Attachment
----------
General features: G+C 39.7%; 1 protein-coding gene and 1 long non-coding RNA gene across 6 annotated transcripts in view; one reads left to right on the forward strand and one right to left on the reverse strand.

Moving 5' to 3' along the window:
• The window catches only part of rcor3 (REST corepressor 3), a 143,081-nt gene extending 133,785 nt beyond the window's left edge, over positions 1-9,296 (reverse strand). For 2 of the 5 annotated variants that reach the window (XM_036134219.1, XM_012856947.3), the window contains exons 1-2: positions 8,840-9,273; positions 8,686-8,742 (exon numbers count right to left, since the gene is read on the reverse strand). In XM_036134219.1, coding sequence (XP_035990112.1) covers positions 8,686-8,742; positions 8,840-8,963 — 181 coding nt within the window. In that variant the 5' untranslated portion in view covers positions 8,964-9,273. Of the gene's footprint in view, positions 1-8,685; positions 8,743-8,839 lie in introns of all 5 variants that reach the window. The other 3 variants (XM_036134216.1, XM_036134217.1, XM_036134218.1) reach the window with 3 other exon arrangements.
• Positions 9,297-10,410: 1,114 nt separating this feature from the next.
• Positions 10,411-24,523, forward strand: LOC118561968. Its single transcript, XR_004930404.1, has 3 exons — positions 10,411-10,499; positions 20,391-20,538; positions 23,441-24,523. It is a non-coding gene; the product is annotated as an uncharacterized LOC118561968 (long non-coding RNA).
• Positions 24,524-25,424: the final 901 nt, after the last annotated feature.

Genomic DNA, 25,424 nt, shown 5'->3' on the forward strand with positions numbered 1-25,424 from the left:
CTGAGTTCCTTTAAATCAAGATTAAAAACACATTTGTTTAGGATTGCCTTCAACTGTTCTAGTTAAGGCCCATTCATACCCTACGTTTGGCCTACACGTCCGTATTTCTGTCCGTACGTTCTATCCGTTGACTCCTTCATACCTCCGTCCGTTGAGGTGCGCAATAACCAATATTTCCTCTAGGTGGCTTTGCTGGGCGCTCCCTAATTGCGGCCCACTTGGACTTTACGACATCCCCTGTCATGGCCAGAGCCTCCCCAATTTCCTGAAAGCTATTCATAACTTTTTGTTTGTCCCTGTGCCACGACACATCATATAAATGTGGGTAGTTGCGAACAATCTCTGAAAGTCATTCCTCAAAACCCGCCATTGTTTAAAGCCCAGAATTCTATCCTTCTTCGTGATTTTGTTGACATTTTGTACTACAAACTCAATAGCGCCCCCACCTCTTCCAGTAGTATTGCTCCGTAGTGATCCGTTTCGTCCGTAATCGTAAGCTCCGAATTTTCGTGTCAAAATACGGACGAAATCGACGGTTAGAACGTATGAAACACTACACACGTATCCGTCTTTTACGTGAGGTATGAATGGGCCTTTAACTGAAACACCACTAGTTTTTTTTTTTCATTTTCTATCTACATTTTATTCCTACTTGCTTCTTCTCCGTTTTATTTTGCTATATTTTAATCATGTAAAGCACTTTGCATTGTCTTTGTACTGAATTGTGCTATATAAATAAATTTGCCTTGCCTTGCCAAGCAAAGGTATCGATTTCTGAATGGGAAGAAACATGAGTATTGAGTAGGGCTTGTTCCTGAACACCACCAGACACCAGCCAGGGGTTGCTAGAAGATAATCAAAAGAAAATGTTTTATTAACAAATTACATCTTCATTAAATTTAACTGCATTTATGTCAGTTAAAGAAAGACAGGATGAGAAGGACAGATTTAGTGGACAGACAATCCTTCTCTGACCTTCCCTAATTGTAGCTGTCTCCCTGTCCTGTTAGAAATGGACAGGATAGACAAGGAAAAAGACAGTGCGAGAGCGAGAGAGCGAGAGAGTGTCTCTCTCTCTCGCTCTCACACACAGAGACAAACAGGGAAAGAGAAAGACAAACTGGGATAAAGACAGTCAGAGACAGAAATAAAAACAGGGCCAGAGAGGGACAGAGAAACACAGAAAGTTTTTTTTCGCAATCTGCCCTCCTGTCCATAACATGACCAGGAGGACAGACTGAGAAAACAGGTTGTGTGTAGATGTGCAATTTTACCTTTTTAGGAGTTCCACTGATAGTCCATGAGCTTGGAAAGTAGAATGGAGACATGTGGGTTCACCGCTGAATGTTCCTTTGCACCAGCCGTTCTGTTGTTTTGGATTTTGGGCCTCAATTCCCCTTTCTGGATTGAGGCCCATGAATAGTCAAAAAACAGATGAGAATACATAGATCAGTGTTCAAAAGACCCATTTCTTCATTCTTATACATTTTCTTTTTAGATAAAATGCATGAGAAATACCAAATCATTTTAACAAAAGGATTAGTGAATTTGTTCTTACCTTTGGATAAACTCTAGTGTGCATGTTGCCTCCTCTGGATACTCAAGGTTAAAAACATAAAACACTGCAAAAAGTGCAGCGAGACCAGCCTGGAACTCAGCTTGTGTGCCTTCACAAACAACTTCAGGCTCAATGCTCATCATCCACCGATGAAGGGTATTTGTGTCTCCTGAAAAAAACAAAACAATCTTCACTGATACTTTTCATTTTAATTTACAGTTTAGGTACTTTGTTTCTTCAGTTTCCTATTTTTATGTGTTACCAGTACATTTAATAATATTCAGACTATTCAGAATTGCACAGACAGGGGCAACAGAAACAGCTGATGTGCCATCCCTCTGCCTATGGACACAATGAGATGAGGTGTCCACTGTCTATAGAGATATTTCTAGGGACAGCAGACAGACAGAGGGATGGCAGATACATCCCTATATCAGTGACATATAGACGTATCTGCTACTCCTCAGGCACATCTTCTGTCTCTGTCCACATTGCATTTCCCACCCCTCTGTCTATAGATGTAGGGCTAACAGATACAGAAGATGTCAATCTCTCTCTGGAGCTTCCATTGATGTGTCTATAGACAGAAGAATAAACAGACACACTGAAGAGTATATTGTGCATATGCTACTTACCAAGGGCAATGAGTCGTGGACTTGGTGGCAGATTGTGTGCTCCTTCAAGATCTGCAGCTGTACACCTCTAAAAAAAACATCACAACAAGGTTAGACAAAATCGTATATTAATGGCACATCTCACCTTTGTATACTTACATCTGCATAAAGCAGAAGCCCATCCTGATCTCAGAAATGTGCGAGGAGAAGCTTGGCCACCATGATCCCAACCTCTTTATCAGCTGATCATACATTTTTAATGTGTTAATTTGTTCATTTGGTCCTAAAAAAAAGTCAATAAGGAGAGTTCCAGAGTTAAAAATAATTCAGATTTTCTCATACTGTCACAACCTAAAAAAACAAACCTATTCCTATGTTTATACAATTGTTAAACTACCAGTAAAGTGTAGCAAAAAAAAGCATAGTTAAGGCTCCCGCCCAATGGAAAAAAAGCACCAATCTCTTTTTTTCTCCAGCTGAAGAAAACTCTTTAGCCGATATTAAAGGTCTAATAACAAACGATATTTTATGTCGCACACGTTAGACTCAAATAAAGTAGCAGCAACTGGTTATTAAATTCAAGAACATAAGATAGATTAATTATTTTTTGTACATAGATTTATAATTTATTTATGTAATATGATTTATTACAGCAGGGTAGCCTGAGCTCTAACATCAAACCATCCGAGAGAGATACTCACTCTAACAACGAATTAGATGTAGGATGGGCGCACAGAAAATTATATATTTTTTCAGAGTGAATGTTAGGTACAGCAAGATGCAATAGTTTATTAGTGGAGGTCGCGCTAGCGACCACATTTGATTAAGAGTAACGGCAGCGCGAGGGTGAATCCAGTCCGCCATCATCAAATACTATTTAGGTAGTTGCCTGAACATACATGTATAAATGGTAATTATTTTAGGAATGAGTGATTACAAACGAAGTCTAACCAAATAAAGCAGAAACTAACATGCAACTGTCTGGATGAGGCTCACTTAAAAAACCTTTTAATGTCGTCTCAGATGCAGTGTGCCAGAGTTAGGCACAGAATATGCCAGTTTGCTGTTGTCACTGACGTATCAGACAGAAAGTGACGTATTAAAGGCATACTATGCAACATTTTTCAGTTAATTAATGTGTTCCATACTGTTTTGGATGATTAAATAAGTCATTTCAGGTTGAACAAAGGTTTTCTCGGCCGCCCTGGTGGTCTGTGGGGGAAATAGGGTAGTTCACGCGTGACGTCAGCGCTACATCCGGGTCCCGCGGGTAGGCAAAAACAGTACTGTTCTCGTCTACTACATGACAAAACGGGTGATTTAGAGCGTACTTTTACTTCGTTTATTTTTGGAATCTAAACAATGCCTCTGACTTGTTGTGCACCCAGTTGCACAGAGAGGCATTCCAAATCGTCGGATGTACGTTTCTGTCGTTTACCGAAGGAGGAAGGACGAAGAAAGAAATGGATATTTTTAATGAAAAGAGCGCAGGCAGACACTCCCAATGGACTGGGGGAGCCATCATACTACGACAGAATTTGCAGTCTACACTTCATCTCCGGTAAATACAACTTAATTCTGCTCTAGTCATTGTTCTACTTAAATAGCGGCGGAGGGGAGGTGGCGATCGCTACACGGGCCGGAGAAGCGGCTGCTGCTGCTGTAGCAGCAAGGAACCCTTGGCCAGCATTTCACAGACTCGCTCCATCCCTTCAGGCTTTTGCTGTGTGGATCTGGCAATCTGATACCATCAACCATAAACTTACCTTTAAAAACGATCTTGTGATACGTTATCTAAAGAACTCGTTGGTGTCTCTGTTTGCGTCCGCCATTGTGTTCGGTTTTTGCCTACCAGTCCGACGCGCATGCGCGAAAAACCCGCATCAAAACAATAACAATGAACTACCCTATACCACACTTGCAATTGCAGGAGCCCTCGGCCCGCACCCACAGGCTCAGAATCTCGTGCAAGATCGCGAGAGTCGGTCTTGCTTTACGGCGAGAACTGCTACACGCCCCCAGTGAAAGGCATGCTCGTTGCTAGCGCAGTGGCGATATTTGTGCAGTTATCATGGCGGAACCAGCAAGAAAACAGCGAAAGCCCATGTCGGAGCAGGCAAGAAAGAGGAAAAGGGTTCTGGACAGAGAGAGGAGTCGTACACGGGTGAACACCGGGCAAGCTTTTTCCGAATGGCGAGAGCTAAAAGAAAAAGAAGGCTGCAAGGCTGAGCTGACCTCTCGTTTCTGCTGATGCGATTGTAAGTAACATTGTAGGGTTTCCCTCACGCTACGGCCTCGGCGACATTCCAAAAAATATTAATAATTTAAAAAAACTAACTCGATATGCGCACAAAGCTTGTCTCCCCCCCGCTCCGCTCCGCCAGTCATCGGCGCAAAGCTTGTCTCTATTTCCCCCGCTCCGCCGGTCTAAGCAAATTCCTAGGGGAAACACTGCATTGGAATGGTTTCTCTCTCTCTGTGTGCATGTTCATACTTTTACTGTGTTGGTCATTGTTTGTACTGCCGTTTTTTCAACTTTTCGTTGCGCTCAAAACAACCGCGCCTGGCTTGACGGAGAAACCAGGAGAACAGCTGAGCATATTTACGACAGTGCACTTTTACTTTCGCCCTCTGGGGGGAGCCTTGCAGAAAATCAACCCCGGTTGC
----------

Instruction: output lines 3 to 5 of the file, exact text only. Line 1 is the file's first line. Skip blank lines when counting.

• The window catches only part of rcor3 (REST corepressor 3), a 143,081-nt gene extending 133,785 nt beyond the window's left edge, over positions 1-9,296 (reverse strand). For 2 of the 5 annotated variants that reach the window (XM_036134219.1, XM_012856947.3), the window contains exons 1-2: positions 8,840-9,273; positions 8,686-8,742 (exon numbers count right to left, since the gene is read on the reverse strand). In XM_036134219.1, coding sequence (XP_035990112.1) covers positions 8,686-8,742; positions 8,840-8,963 — 181 coding nt within the window. In that variant the 5' untranslated portion in view covers positions 8,964-9,273. Of the gene's footprint in view, positions 1-8,685; positions 8,743-8,839 lie in introns of all 5 variants that reach the window. The other 3 variants (XM_036134216.1, XM_036134217.1, XM_036134218.1) reach the window with 3 other exon arrangements.
• Positions 9,297-10,410: 1,114 nt separating this feature from the next.
• Positions 10,411-24,523, forward strand: LOC118561968. Its single transcript, XR_004930404.1, has 3 exons — positions 10,411-10,499; positions 20,391-20,538; positions 23,441-24,523. It is a non-coding gene; the product is annotated as an uncharacterized LOC118561968 (long non-coding RNA).